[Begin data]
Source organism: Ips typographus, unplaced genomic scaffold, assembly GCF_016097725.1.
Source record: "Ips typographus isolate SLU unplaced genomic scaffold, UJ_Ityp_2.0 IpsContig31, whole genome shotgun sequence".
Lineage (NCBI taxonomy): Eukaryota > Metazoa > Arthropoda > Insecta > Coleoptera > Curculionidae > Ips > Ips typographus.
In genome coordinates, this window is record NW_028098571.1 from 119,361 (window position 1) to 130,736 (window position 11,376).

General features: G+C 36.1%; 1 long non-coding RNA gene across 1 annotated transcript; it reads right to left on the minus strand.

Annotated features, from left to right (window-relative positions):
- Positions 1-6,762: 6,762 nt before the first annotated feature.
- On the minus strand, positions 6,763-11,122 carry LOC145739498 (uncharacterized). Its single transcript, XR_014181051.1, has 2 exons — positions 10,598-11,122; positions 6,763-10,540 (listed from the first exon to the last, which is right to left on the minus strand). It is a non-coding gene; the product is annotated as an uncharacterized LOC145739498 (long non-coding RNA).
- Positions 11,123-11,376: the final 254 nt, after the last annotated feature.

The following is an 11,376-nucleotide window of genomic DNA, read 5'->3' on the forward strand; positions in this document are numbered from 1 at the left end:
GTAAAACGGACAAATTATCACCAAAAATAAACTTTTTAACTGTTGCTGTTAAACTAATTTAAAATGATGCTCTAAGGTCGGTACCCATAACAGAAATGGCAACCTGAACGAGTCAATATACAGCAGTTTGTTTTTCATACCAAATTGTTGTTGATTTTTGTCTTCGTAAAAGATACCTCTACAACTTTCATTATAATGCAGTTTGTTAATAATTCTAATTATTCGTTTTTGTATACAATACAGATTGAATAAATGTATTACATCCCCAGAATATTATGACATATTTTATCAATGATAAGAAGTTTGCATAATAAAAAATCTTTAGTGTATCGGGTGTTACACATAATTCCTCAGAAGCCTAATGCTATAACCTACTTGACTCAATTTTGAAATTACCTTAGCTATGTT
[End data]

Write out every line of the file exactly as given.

Source organism: Ips typographus, unplaced genomic scaffold, assembly GCF_016097725.1.
Source record: "Ips typographus isolate SLU unplaced genomic scaffold, UJ_Ityp_2.0 IpsContig31, whole genome shotgun sequence".
Lineage (NCBI taxonomy): Eukaryota > Metazoa > Arthropoda > Insecta > Coleoptera > Curculionidae > Ips > Ips typographus.
In genome coordinates, this window is record NW_028098571.1 from 119,361 (window position 1) to 130,736 (window position 11,376).

General features: G+C 36.1%; 1 long non-coding RNA gene across 1 annotated transcript; it reads right to left on the minus strand.

Annotated features, from left to right (window-relative positions):
- Positions 1-6,762: 6,762 nt before the first annotated feature.
- On the minus strand, positions 6,763-11,122 carry LOC145739498 (uncharacterized). Its single transcript, XR_014181051.1, has 2 exons — positions 10,598-11,122; positions 6,763-10,540 (listed from the first exon to the last, which is right to left on the minus strand). It is a non-coding gene; the product is annotated as an uncharacterized LOC145739498 (long non-coding RNA).
- Positions 11,123-11,376: the final 254 nt, after the last annotated feature.

The following is an 11,376-nucleotide window of genomic DNA, read 5'->3' on the forward strand; positions in this document are numbered from 1 at the left end:
GTAAAACGGACAAATTATCACCAAAAATAAACTTTTTAACTGTTGCTGTTAAACTAATTTAAAATGATGCTCTAAGGTCGGTACCCATAACAGAAATGGCAACCTGAACGAGTCAATATACAGCAGTTTGTTTTTCATACCAAATTGTTGTTGATTTTTGTCTTCGTAAAAGATACCTCTACAACTTTCATTATAATGCAGTTTGTTAATAATTCTAATTATTCGTTTTTGTATACAATACAGATTGAATAAATGTATTACATCCCCAGAATATTATGACATATTTTATCAATGATAAGAAGTTTGCATAATAAAAAATCTTTAGTGTATCGGGTGTTACACATAATTCCTCAGAAGCCTAATGCTATAACCTACTTGACTCAATTTTGAAATTACCTTAGCTATGTT